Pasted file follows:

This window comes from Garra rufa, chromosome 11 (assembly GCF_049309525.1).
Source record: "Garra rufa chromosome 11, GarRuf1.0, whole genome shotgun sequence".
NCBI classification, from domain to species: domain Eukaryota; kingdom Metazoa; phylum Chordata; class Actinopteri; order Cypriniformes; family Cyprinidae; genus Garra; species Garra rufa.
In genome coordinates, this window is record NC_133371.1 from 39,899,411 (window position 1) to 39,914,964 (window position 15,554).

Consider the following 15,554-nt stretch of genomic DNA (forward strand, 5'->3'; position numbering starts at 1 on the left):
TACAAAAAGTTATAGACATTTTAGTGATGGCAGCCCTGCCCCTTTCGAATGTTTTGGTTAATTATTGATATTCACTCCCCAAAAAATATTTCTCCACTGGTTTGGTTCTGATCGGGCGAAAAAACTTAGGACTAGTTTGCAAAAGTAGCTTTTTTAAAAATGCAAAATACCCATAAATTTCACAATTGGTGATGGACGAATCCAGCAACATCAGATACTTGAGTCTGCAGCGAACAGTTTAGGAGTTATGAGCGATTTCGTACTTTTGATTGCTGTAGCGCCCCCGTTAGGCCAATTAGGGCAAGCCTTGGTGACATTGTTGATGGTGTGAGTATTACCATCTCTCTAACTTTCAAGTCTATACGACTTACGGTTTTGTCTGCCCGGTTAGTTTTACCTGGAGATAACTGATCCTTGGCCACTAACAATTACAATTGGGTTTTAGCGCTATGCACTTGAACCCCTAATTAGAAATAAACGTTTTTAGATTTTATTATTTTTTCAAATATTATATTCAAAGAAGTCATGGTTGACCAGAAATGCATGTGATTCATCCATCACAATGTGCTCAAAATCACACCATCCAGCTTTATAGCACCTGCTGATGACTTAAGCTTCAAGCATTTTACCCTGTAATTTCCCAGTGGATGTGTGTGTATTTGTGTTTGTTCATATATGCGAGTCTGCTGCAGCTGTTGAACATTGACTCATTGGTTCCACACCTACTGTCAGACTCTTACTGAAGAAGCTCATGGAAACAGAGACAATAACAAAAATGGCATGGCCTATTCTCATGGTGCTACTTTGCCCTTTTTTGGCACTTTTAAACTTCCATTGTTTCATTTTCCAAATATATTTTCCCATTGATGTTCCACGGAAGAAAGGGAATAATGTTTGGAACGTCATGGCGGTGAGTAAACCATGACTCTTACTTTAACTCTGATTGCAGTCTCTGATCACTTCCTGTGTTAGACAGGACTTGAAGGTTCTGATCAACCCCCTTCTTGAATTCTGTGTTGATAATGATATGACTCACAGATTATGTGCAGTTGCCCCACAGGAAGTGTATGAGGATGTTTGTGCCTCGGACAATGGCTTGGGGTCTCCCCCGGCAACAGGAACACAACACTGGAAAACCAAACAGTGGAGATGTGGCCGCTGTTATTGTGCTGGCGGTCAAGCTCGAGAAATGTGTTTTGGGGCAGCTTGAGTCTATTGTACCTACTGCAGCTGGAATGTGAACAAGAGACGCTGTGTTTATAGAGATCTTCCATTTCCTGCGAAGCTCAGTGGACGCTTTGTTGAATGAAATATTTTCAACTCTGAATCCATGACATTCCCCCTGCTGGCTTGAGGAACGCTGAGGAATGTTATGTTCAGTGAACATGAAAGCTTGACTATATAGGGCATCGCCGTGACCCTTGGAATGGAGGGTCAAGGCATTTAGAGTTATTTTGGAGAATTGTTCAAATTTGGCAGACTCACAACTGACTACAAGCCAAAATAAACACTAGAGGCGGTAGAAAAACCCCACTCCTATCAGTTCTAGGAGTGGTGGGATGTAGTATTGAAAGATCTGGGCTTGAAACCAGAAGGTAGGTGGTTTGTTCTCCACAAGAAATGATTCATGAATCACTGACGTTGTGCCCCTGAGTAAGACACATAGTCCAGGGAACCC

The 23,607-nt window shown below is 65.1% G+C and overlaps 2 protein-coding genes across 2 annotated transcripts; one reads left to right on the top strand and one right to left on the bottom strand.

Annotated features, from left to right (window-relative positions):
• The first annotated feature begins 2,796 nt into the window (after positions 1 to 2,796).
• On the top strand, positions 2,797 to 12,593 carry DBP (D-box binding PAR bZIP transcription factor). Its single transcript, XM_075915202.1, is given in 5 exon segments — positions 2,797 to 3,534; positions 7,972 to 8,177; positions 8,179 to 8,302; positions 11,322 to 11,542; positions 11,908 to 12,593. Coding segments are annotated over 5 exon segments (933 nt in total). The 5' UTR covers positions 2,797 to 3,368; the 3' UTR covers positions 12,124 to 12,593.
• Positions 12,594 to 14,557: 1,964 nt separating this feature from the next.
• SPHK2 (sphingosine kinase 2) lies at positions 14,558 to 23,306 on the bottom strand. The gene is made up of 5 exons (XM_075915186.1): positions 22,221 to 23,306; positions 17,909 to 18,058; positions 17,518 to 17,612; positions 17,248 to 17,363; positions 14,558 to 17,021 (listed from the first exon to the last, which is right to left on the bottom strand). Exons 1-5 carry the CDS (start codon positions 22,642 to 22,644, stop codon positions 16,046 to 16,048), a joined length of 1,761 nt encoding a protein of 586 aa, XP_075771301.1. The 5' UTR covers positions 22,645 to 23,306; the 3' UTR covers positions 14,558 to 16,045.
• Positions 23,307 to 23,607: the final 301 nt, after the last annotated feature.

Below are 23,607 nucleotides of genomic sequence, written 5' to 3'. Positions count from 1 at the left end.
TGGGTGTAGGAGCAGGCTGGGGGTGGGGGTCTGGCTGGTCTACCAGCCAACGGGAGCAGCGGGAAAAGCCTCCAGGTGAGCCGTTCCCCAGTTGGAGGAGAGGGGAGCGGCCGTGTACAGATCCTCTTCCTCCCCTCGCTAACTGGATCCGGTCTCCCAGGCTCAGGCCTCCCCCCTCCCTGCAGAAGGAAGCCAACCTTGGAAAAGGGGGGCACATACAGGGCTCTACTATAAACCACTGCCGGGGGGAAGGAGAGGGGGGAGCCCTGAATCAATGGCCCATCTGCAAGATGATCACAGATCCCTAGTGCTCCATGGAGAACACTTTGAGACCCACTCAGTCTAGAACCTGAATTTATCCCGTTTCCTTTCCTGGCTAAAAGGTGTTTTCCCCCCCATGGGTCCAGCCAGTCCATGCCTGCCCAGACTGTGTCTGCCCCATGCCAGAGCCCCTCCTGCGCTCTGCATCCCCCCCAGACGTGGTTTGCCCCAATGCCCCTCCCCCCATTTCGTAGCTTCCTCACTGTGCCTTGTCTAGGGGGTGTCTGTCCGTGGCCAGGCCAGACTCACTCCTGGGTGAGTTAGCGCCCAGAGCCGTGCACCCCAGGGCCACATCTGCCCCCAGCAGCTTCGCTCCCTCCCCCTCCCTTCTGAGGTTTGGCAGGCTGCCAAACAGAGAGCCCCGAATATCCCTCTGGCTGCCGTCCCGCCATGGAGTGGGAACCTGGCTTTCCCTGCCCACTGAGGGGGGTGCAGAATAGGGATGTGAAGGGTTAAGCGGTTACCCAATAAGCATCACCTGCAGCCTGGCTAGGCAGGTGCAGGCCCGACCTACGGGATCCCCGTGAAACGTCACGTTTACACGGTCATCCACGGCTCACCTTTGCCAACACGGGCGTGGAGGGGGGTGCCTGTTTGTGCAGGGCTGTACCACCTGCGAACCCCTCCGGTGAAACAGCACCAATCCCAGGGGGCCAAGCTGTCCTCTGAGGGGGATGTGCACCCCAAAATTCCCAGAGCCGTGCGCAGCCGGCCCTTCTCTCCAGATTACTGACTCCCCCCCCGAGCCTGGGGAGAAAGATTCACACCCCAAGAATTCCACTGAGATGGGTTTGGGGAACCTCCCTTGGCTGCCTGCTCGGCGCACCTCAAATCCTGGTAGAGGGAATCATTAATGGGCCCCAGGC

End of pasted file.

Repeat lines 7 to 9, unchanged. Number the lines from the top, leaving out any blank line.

The 23,607-nt window shown below is 65.1% G+C and overlaps 2 protein-coding genes across 2 annotated transcripts; one reads left to right on the top strand and one right to left on the bottom strand.

Annotated features, from left to right (window-relative positions):
• The first annotated feature begins 2,796 nt into the window (after positions 1 to 2,796).